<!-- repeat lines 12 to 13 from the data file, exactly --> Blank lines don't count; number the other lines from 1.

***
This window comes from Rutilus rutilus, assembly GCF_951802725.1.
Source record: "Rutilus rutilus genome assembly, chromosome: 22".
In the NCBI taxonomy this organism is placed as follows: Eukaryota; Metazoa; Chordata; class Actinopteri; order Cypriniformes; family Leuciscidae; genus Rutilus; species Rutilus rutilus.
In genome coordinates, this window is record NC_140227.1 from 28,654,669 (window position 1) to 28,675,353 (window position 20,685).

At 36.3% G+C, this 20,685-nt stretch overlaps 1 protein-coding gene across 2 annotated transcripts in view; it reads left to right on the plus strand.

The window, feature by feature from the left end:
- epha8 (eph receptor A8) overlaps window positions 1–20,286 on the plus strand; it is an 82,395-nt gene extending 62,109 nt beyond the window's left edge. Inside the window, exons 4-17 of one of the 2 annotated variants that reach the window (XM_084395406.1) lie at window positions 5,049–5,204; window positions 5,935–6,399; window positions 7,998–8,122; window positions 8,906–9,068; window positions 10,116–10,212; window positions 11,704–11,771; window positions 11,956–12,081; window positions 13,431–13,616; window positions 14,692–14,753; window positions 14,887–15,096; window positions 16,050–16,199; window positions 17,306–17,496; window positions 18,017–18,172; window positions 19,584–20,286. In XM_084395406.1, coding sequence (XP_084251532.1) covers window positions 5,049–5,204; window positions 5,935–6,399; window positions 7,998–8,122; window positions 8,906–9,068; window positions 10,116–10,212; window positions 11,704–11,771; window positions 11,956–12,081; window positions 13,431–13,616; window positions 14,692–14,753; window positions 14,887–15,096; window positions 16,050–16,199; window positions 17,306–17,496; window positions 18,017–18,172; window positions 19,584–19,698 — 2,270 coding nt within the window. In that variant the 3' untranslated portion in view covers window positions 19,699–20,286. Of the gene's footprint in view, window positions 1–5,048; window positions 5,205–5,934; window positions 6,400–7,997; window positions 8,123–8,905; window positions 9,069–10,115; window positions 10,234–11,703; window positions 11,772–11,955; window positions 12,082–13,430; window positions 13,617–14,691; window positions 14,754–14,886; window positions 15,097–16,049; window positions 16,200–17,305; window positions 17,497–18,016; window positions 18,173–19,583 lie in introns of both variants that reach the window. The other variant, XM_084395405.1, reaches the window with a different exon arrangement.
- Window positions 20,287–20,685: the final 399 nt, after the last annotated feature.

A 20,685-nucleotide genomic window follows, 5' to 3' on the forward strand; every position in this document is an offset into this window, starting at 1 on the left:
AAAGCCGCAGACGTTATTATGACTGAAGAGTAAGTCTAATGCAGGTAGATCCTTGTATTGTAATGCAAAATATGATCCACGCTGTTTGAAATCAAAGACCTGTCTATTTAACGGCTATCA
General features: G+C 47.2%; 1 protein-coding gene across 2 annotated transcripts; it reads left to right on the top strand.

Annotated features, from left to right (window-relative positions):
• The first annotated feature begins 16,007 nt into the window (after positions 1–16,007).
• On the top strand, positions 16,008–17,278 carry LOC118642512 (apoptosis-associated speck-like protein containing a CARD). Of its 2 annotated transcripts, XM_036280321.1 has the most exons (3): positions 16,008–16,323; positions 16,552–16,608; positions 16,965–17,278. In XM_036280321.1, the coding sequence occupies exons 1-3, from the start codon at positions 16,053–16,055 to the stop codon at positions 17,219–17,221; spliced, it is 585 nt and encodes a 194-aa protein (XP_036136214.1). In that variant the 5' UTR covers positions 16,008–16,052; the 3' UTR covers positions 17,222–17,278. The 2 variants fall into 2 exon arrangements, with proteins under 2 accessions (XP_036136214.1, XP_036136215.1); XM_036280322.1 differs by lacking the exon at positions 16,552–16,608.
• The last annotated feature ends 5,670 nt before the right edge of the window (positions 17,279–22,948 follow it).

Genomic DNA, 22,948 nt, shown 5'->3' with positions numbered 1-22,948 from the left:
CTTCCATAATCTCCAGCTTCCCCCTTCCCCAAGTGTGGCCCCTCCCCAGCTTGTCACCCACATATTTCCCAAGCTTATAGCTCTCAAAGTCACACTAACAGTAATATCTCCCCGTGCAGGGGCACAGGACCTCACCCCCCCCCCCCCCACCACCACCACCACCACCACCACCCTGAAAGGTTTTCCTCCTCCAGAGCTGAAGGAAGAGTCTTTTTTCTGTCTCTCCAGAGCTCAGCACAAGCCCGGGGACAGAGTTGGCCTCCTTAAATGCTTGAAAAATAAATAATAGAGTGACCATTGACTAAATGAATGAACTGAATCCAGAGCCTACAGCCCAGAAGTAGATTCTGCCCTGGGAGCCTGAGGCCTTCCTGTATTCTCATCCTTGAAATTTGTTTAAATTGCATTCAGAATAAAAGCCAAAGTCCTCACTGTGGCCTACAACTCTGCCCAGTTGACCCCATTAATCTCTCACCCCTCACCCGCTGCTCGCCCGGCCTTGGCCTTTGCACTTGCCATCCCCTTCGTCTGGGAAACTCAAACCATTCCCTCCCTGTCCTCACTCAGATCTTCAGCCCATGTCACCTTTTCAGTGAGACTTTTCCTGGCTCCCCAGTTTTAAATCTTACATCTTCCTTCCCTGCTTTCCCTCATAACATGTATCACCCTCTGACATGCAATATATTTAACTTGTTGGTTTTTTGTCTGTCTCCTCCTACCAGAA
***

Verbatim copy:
Annotated features, from left to right (window-relative positions):
• The first annotated feature begins 16,007 nt into the window (after positions 1–16,007).